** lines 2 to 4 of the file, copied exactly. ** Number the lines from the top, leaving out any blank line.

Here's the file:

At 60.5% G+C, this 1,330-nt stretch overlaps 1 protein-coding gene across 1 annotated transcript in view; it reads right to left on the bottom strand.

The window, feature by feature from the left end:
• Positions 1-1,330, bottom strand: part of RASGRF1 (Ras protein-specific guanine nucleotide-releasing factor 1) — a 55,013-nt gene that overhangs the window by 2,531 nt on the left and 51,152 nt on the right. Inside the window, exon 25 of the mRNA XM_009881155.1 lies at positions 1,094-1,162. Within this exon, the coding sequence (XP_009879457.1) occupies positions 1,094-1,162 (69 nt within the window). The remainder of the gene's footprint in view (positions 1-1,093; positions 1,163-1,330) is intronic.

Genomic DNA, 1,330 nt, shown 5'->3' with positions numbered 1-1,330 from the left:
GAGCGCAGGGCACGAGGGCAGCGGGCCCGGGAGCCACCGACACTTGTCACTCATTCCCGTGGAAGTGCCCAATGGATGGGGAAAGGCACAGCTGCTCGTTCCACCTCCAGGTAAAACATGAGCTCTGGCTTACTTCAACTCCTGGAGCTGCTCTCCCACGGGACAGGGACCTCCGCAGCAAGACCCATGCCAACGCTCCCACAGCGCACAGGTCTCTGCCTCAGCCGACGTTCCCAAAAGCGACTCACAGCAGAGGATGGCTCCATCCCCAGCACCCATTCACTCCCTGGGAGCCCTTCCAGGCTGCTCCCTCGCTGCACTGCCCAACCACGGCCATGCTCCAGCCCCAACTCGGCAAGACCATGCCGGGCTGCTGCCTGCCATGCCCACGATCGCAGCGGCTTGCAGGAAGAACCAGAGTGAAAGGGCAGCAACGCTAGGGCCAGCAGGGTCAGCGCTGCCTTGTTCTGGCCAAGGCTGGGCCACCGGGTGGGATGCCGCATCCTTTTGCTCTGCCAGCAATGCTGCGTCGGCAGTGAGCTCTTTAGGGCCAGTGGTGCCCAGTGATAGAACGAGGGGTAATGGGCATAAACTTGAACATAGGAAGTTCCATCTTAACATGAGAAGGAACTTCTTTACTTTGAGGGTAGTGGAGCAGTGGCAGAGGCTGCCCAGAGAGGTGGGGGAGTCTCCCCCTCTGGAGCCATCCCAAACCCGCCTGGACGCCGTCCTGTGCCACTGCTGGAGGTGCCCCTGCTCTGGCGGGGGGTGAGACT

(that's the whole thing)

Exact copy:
The window, feature by feature from the left end:
• Positions 1-1,330, bottom strand: part of RASGRF1 (Ras protein-specific guanine nucleotide-releasing factor 1) — a 55,013-nt gene that overhangs the window by 2,531 nt on the left and 51,152 nt on the right. Inside the window, exon 25 of the mRNA XM_009881155.1 lies at positions 1,094-1,162. Within this exon, the coding sequence (XP_009879457.1) occupies positions 1,094-1,162 (69 nt within the window). The remainder of the gene's footprint in view (positions 1-1,093; positions 1,163-1,330) is intronic.

Genomic DNA, 1,330 nt, shown 5'->3' with positions numbered 1-1,330 from the left: